SRG Limited (ASX:SRG), with a market capitalization of USD $68 Million, is considered a small-cap company. Although such businesses are the ones which could grow the most, they are also highly prone to a downturn in the country’s economy or even a specific region. It’s low debt-to-equity ratio of 5.7% does make it look financially sound, but we must also check how its cash flows and earnings stand against its debt.
One of the major reasons that they are highly affected by a downturn in the country’s economy or an industry in the region is the lack of geographic diversification. So, investors often choose small-cap funds. While savvy investors aren’t wrong in looking for singular blockbuster opportunities and trying to achieve diversification on their own by allocating a small part of their portfolio capital to small-caps, that doesn’t make these investments less risky individually. However, to help you reduce that risk, I’m going to provide you with few basic aspects other than debt-to-equity ratio to gauge a ballpark estimate on how financially strong is the company. View our latest analysis for SRG
Has SRG got enough cash to weather a storm?
Despite low debt, for SRG to continue operations during a downturn, it needs a sound liquidity position. When evaluating financial strength, I compare a company’s current assets (cash and liquid assets) to its total debt. SRG’s current assets of $83 Million cover the company’s total debt of $5 Million, indicating that the company is in a sound position to pay-down its debt when needed or favourable.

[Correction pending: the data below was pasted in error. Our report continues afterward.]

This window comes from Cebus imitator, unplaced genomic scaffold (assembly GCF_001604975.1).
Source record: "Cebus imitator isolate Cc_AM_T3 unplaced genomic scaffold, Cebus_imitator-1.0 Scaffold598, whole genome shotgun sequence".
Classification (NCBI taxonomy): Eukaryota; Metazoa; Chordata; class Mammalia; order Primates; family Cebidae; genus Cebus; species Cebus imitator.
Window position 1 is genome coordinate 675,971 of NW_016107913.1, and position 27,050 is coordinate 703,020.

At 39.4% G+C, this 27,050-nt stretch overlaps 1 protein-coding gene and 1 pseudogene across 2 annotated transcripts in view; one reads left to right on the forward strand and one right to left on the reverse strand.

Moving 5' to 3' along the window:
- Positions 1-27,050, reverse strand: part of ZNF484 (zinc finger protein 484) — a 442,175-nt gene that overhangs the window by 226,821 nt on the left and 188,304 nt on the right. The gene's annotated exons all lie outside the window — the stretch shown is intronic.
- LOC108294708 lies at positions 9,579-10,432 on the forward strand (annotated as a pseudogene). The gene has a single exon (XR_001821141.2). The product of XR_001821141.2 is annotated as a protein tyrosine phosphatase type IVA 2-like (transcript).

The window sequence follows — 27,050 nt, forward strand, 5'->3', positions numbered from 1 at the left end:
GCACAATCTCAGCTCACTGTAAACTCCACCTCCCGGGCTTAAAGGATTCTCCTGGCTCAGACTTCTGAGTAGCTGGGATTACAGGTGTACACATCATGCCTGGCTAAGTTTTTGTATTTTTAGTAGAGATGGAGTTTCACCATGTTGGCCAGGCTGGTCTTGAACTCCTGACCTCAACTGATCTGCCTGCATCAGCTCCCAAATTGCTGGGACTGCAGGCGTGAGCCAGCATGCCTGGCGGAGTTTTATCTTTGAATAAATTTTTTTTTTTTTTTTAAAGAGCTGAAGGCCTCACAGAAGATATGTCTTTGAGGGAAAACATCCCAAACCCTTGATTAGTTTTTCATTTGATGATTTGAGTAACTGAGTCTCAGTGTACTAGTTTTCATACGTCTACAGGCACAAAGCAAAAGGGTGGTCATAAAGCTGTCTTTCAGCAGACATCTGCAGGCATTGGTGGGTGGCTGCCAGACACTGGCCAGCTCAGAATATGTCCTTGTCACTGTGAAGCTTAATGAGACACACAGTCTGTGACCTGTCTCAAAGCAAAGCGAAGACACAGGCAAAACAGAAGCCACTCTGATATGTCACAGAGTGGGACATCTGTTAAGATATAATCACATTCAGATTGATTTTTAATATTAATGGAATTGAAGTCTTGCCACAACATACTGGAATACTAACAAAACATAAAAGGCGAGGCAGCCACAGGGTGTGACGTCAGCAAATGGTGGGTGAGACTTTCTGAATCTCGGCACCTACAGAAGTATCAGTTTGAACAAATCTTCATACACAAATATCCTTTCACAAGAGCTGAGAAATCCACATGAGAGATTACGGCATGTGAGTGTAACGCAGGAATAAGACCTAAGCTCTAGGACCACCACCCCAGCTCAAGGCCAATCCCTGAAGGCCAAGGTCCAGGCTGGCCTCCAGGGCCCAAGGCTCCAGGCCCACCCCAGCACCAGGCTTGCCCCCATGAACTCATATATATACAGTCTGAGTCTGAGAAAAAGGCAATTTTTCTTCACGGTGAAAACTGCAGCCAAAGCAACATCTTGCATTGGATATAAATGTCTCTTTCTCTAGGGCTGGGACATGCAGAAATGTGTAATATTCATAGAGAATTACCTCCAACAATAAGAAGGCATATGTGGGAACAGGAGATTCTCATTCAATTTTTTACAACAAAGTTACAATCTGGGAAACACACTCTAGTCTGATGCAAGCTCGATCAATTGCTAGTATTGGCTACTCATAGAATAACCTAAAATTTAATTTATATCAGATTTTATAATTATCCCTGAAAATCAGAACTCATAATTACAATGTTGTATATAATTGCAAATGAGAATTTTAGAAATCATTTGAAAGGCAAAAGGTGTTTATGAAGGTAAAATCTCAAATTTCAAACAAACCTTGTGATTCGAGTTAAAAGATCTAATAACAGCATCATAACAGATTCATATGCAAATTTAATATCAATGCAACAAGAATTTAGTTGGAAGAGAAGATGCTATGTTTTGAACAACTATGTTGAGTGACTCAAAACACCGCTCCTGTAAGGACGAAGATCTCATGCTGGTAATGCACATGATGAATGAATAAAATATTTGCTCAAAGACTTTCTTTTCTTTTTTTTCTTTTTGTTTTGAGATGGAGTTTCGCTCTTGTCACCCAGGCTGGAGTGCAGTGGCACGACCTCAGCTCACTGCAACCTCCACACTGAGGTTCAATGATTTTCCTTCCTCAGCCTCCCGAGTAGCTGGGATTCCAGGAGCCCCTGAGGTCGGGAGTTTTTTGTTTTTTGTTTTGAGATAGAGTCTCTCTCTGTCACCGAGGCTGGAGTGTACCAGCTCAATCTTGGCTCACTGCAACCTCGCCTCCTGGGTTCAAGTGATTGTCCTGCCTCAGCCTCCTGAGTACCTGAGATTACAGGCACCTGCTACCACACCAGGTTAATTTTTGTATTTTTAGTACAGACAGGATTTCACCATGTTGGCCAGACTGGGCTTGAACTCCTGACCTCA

Are SRG’s earnings squeezed by its debt-obligations?
Companies invest substantially in acquiring assets. Non-cash expenses such as depreciation and amortization represent ongoing expenses and losses on that front. Thus, it makes the company’s net income an important metric to decide whether the firm is generating economic profits. If earnings measure up strongly against the debt, it’s a sign of financial strength.A 5x multiple of earnings to interest expense is what I consider to be a benchmark for a financially strong company. In SRG’s case, the interest on debt is well covered by earnings (36.3x coverage).
SRG doesn’t just sport a low-debt profile, its earnings and operating cash flows make it strong enough to get through difficult times or capitalize on attractive growth opportunities during good times. Now when you know whether you should keep the debt in mind as a risk factor when putting together your investment thesis, I recommend you check out our latest free analysis report on SRG to see what are SRG’s growth prospects and whether it could be considered an undervalued opportunity.
PS. If you are not interested in SRG anymore, you can use our free platform to see my list of over 150 other stocks with a high growth potential.